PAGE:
China Bank Buying Binge Heats Up

CCB eyes Brazil

Note: After first publishing this post, CCB formally announced it will purchase 76 percent of BicBanco for 13.6 billion Brazilian reais ($720 million). To view the announcement, click here.

After living in China for a while, one comes to realize that new trends among big state-owned enterprises often happen quickly and in waves in response to directives from Beijing. That looks like the case among the nation’s big 4 lenders, with word that China Construction Bank (CCB) (HKEx: 939; Shanghai: 601939) is in late stage talks for its first major global acquisition of a bank in Brazil. CCB’s sudden interest in global acquisitions comes just weeks after another domestically-focused big 4 lender, Agricultural Bank of China (AgBank) (HKEx: 1288; Shanghai: 601288) was also reportedly in talks to buy Hong Kong’s Wing Hang Bank (HKEx: 302)

As I said above, this kind of sudden rush to make overseas acquisitions is hardly ever coincidence when it comes to big state-run companies in China. Instead, I suspect that central officials in Beijing are quietly urging all of the country’s big 4 lenders to expand overseas through this kind of new acquisition. Perhaps part of the reason is to divert attention from the banks’ problems at home, where each is facing growing bad loans as the domestic economy slows. But Beijing may also be hoping to prepare these banks for increased competition in their highly protected home market, since most overseas markets are far more open and competitive than China’s.

Whatever the reasons, I do suspect we’ll see quite a few more overseas acquisitions by China’s big 4 lenders in the next 2-3 years, with Southeast Asia, Latin America and BRICS countries as the most likely hunting grounds. CCB’s acquisition target is in one such market, Brazil, where it is reportedly in late-stage talks to acquire Banco Industrial e Comercial SA (BicBanco) (Brazil: BICB4), which has a current market value of about $780 million. (English article) Rather than target a healthy bank, CCB seems to be setting its sights on a local lender that has been hamstrung by bad debt, according to the reports.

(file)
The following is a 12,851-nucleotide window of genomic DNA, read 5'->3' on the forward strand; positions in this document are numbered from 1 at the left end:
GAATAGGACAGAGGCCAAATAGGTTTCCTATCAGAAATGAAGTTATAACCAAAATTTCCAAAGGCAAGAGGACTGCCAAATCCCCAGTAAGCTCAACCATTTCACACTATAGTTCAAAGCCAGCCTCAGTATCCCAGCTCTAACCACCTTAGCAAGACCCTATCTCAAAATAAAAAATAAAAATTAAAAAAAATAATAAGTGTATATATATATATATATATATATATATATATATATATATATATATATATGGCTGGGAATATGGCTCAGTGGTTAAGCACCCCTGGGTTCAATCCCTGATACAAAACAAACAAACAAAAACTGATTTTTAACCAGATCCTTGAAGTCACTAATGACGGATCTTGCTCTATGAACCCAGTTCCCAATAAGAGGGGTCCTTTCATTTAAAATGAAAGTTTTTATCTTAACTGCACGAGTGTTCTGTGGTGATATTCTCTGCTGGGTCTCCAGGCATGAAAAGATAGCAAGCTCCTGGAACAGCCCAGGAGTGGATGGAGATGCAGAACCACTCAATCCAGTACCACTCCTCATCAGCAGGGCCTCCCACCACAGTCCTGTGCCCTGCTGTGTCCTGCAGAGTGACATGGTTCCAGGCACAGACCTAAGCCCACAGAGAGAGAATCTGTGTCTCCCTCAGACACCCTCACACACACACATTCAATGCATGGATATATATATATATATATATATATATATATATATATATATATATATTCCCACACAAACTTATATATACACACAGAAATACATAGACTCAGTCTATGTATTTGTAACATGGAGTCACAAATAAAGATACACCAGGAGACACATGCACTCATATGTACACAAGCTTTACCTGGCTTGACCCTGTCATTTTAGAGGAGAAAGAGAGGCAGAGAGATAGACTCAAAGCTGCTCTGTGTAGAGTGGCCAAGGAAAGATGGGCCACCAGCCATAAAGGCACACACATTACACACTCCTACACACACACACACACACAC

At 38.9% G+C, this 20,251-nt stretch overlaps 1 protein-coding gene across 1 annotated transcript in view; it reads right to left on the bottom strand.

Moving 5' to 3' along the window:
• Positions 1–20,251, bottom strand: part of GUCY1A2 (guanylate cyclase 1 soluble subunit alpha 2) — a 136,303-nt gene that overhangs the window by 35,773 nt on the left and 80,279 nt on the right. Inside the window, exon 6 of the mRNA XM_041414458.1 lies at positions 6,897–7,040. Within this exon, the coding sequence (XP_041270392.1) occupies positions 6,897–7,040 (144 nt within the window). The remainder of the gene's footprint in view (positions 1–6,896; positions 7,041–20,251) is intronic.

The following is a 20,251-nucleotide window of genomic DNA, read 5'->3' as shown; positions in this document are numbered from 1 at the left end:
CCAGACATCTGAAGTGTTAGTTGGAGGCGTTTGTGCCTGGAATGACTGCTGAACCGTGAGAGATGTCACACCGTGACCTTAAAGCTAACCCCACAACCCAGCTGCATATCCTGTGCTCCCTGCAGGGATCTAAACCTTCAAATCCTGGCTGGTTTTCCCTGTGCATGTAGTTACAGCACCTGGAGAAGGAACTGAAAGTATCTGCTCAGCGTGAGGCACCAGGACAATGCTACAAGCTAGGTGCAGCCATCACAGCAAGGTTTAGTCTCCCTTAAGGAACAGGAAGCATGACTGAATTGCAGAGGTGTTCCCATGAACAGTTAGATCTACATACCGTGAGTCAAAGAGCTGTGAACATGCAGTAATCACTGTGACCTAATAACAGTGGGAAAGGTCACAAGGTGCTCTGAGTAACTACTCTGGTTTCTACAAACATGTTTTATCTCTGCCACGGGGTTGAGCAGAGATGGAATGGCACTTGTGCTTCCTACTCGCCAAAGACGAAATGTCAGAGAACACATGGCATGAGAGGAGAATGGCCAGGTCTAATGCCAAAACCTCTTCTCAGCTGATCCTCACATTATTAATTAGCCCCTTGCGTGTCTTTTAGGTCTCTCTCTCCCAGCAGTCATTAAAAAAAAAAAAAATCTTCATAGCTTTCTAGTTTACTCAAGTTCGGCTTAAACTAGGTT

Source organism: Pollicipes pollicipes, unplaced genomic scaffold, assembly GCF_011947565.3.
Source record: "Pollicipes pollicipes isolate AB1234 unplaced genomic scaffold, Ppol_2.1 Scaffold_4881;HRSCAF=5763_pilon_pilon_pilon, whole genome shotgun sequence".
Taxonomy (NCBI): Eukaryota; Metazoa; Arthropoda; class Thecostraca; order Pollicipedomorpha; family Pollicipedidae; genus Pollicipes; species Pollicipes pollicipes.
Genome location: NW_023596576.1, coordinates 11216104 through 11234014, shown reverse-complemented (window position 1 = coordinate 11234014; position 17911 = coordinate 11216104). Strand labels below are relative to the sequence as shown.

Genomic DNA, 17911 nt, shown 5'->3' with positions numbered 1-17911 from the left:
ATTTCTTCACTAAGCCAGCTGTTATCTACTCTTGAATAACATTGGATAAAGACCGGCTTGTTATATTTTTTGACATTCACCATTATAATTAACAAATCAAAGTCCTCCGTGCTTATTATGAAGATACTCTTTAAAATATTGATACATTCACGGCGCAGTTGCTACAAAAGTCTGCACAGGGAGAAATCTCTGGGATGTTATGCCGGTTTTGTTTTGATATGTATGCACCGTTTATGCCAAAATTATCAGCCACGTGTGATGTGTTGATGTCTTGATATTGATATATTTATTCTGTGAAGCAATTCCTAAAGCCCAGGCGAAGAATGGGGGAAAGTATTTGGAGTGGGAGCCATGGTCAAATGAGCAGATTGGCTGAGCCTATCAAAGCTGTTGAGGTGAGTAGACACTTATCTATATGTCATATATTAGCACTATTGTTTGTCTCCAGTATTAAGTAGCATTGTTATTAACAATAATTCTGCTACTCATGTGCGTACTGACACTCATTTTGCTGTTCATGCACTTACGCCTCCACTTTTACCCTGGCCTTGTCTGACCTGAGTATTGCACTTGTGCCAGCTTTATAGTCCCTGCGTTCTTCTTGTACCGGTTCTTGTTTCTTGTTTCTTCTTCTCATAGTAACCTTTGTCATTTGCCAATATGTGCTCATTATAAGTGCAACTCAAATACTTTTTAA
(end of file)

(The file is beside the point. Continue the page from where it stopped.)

Perhaps not coincidentally, news of CCB’s Brazilian foray came the same day that the bank formally launched its European headquarters in the financial center of Luxembourg. (English article) These 2 moves mark a series of sudden big steps onto the global stage by CCB, which was the least active of China’s big 4 lenders outside their home market. AgBank was also largely inactive outside China, but reports emerged in September that it was one of several bidders seeking to buy Hong Kong’s Wing Hang. (previous post)

Among the big 4 banks, leading lender ICBC (HKEx: 1398; Shanghai: 601398) has been the most aggressive outside China, making a steady series of acquisitions and other strategic moves in most major markets over the last 3 years. In the latest of those, ICBC was in talks to buy the London-based commodities and forex trading business of Standard Bank, its main partner in Africa. (previous post) The fourth of China’s big 4 lenders, Bank of China (HKEx: 3988; Shanghai: 601988), has also been relatively aggressive on the global stage, but hasn’t made any major acquisitions to date.

So, what do I think of the big 4 banks’ overseas strategies so far? Based on what we’ve seen, I have to say I like ICBC’s strategy the most, as it has formed several key partnerships with strong local players before moving into new markets. It has also targeted relatively healthy banks for its acquisitions. Bank of China’s strategy of growing organically and through smaller purchases looks a bit too conservative and is unlikely to produce major new business anytime soon.

Among the 2 latecomers, AgBank’s strategy looks the best to me as it focuses on a healthy bank in Hong Kong, which looks like a good stepping stone between China and the rest of the world. This new deal by CCB looks the least attractive, as BicBanco will not only take the Chinese lender far from its home market, but could also provide headaches due to its own bad loan problems.

Bottom line: China’s banks are likely acting on a new Beijing directive to expand globally, which could result in a multibillion-dollar buying spree over the next 2-3 years.

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